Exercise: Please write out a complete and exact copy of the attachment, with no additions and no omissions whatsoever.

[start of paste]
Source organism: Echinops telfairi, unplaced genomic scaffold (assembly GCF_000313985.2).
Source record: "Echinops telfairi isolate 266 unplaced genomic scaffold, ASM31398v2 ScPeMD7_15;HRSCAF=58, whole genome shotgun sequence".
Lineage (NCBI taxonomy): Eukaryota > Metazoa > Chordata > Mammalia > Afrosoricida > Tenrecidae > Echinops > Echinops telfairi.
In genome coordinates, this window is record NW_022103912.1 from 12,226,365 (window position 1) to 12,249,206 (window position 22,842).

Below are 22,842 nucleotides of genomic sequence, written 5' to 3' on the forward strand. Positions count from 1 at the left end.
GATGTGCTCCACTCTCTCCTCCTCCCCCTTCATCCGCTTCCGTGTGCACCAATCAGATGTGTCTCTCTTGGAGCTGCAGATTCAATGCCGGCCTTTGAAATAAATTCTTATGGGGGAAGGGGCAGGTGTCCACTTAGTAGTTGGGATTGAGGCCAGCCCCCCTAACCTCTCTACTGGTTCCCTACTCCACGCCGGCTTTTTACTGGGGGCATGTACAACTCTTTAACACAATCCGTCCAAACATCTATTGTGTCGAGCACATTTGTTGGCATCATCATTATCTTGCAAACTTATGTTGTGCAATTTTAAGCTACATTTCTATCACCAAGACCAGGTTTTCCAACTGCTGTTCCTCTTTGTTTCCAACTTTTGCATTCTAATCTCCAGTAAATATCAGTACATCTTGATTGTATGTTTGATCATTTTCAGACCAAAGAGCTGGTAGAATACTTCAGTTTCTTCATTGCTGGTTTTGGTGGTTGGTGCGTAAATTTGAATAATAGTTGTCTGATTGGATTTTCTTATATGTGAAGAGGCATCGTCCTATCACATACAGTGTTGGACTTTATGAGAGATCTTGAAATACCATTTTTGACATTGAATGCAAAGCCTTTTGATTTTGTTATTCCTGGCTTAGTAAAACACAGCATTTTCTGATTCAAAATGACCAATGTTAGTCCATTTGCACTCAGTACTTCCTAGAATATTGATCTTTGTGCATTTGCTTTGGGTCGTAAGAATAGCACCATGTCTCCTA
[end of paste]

Source organism: Echinops telfairi, unplaced genomic scaffold (assembly GCF_000313985.2).
Source record: "Echinops telfairi isolate 266 unplaced genomic scaffold, ASM31398v2 ScPeMD7_15;HRSCAF=58, whole genome shotgun sequence".
Lineage (NCBI taxonomy): Eukaryota > Metazoa > Chordata > Mammalia > Afrosoricida > Tenrecidae > Echinops > Echinops telfairi.
In genome coordinates, this window is record NW_022103912.1 from 12,226,365 (window position 1) to 12,249,206 (window position 22,842).

Below are 22,842 nucleotides of genomic sequence, written 5' to 3' on the forward strand. Positions count from 1 at the left end.
GATGTGCTCCACTCTCTCCTCCTCCCCCTTCATCCGCTTCCGTGTGCACCAATCAGATGTGTCTCTCTTGGAGCTGCAGATTCAATGCCGGCCTTTGAAATAAATTCTTATGGGGGAAGGGGCAGGTGTCCACTTAGTAGTTGGGATTGAGGCCAGCCCCCCTAACCTCTCTACTGGTTCCCTACTCCACGCCGGCTTTTTACTGGGGGCATGTACAACTCTTTAACACAATCCGTCCAAACATCTATTGTGTCGAGCACATTTGTTGGCATCATCATTATCTTGCAAACTTATGTTGTGCAATTTTAAGCTACATTTCTATCACCAAGACCAGGTTTTCCAACTGCTGTTCCTCTTTGTTTCCAACTTTTGCATTCTAATCTCCAGTAAATATCAGTACATCTTGATTGTATGTTTGATCATTTTCAGACCAAAGAGCTGGTAGAATACTTCAGTTTCTTCATTGCTGGTTTTGGTGGTTGGTGCGTAAATTTGAATAATAGTTGTCTGATTGGATTTTCTTATATGTGAAGAGGCATCGTCCTATCACATACAGTGTTGGACTTTATGAGAGATCTTGAAATACCATTTTTGACATTGAATGCAAAGCCTTTTGATTTTGTTATTCCTGGCTTAGTAAAACACAGCATTTTCTGATTCAAAATGACCAATGTTAGTCCATTTGCACTCAGTACTTCCTAGAATATTGATCTTTGTGCATTTGCTTTGGGTCGTAAGAATAGCACCATGTCTCCTA